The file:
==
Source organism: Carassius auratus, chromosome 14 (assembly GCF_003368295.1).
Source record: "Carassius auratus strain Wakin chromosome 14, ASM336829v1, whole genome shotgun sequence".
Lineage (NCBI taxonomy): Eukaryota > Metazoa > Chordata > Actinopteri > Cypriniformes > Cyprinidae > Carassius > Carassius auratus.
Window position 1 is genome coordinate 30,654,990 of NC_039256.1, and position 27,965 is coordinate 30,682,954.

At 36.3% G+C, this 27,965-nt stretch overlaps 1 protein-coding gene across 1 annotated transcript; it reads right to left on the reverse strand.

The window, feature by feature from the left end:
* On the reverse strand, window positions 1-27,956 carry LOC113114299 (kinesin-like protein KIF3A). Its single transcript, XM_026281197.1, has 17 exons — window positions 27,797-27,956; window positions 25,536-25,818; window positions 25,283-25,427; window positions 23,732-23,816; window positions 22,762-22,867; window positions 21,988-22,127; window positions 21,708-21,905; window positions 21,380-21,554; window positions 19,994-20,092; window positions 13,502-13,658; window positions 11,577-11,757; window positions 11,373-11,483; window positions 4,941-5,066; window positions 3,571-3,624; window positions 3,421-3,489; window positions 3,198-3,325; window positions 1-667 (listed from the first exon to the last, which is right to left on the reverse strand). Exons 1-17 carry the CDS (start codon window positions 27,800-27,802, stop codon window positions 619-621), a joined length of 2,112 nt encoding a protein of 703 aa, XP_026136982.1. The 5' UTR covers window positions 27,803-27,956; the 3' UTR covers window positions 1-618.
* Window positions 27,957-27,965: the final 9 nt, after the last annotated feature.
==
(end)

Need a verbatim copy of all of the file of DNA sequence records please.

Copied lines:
Source organism: Carassius auratus, chromosome 14 (assembly GCF_003368295.1).
Source record: "Carassius auratus strain Wakin chromosome 14, ASM336829v1, whole genome shotgun sequence".
Lineage (NCBI taxonomy): Eukaryota > Metazoa > Chordata > Actinopteri > Cypriniformes > Cyprinidae > Carassius > Carassius auratus.
Window position 1 is genome coordinate 30,654,990 of NC_039256.1, and position 27,965 is coordinate 30,682,954.

At 36.3% G+C, this 27,965-nt stretch overlaps 1 protein-coding gene across 1 annotated transcript; it reads right to left on the reverse strand.

The window, feature by feature from the left end:
* On the reverse strand, window positions 1-27,956 carry LOC113114299 (kinesin-like protein KIF3A). Its single transcript, XM_026281197.1, has 17 exons — window positions 27,797-27,956; window positions 25,536-25,818; window positions 25,283-25,427; window positions 23,732-23,816; window positions 22,762-22,867; window positions 21,988-22,127; window positions 21,708-21,905; window positions 21,380-21,554; window positions 19,994-20,092; window positions 13,502-13,658; window positions 11,577-11,757; window positions 11,373-11,483; window positions 4,941-5,066; window positions 3,571-3,624; window positions 3,421-3,489; window positions 3,198-3,325; window positions 1-667 (listed from the first exon to the last, which is right to left on the reverse strand). Exons 1-17 carry the CDS (start codon window positions 27,800-27,802, stop codon window positions 619-621), a joined length of 2,112 nt encoding a protein of 703 aa, XP_026136982.1. The 5' UTR covers window positions 27,803-27,956; the 3' UTR covers window positions 1-618.
* Window positions 27,957-27,965: the final 9 nt, after the last annotated feature.